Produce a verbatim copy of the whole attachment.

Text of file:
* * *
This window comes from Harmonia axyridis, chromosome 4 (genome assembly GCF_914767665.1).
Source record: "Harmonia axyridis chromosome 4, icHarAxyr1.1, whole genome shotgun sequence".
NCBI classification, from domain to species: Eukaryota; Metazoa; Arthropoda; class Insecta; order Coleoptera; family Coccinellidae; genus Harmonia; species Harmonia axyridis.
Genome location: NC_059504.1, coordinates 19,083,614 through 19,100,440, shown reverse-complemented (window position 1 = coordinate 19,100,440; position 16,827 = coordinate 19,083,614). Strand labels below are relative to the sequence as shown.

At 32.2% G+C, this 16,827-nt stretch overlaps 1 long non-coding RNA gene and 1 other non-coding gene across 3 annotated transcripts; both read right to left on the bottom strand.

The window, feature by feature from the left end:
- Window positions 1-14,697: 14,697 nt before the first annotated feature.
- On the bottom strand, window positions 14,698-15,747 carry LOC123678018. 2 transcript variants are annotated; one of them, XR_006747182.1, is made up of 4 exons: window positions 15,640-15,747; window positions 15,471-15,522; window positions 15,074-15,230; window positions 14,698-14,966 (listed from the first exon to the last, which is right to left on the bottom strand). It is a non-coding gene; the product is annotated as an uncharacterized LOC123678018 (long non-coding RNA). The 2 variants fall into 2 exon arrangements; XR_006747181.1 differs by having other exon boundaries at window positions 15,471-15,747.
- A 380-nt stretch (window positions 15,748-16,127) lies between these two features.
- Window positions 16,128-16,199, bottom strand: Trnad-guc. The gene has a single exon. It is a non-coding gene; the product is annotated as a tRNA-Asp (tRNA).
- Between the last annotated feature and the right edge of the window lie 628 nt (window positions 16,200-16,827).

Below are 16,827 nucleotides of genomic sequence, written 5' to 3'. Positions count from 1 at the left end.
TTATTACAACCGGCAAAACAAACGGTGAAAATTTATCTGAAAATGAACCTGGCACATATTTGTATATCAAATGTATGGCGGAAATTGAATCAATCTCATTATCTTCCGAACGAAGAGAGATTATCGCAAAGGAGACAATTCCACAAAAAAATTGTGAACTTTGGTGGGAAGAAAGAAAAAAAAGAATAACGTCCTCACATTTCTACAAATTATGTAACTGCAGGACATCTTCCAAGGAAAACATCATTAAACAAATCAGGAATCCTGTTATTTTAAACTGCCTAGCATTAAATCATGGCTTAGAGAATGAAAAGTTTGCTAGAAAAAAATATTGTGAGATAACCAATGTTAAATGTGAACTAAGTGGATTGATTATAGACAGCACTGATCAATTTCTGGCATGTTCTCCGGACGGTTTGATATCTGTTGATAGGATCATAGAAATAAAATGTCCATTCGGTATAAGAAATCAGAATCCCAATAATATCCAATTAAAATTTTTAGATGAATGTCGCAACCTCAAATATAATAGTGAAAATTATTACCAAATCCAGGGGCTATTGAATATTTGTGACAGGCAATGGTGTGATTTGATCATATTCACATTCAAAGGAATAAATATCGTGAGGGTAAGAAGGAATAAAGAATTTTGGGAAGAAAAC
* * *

This window comes from Harmonia axyridis, chromosome 4 (genome assembly GCF_914767665.1).
Source record: "Harmonia axyridis chromosome 4, icHarAxyr1.1, whole genome shotgun sequence".
NCBI classification, from domain to species: Eukaryota; Metazoa; Arthropoda; class Insecta; order Coleoptera; family Coccinellidae; genus Harmonia; species Harmonia axyridis.
Genome location: NC_059504.1, coordinates 19,083,614 through 19,100,440, shown reverse-complemented (window position 1 = coordinate 19,100,440; position 16,827 = coordinate 19,083,614). Strand labels below are relative to the sequence as shown.

At 32.2% G+C, this 16,827-nt stretch overlaps 1 long non-coding RNA gene and 1 other non-coding gene across 3 annotated transcripts; both read right to left on the bottom strand.

The window, feature by feature from the left end:
- Window positions 1-14,697: 14,697 nt before the first annotated feature.
- On the bottom strand, window positions 14,698-15,747 carry LOC123678018. 2 transcript variants are annotated; one of them, XR_006747182.1, is made up of 4 exons: window positions 15,640-15,747; window positions 15,471-15,522; window positions 15,074-15,230; window positions 14,698-14,966 (listed from the first exon to the last, which is right to left on the bottom strand). It is a non-coding gene; the product is annotated as an uncharacterized LOC123678018 (long non-coding RNA). The 2 variants fall into 2 exon arrangements; XR_006747181.1 differs by having other exon boundaries at window positions 15,471-15,747.
- A 380-nt stretch (window positions 15,748-16,127) lies between these two features.
- Window positions 16,128-16,199, bottom strand: Trnad-guc. The gene has a single exon. It is a non-coding gene; the product is annotated as a tRNA-Asp (tRNA).
- Between the last annotated feature and the right edge of the window lie 628 nt (window positions 16,200-16,827).

Below are 16,827 nucleotides of genomic sequence, written 5' to 3'. Positions count from 1 at the left end.
TTATTACAACCGGCAAAACAAACGGTGAAAATTTATCTGAAAATGAACCTGGCACATATTTGTATATCAAATGTATGGCGGAAATTGAATCAATCTCATTATCTTCCGAACGAAGAGAGATTATCGCAAAGGAGACAATTCCACAAAAAAATTGTGAACTTTGGTGGGAAGAAAGAAAAAAAAGAATAACGTCCTCACATTTCTACAAATTATGTAACTGCAGGACATCTTCCAAGGAAAACATCATTAAACAAATCAGGAATCCTGTTATTTTAAACTGCCTAGCATTAAATCATGGCTTAGAGAATGAAAAGTTTGCTAGAAAAAAATATTGTGAGATAACCAATGTTAAATGTGAACTAAGTGGATTGATTATAGACAGCACTGATCAATTTCTGGCATGTTCTCCGGACGGTTTGATATCTGTTGATAGGATCATAGAAATAAAATGTCCATTCGGTATAAGAAATCAGAATCCCAATAATATCCAATTAAAATTTTTAGATGAATGTCGCAACCTCAAATATAATAGTGAAAATTATTACCAAATCCAGGGGCTATTGAATATTTGTGACAGGCAATGGTGTGATTTGATCATATTCACATTCAAAGGAATAAATATCGTGAGGGTAAGAAGGAATAAAGAATTTTGGGAAGAAAAC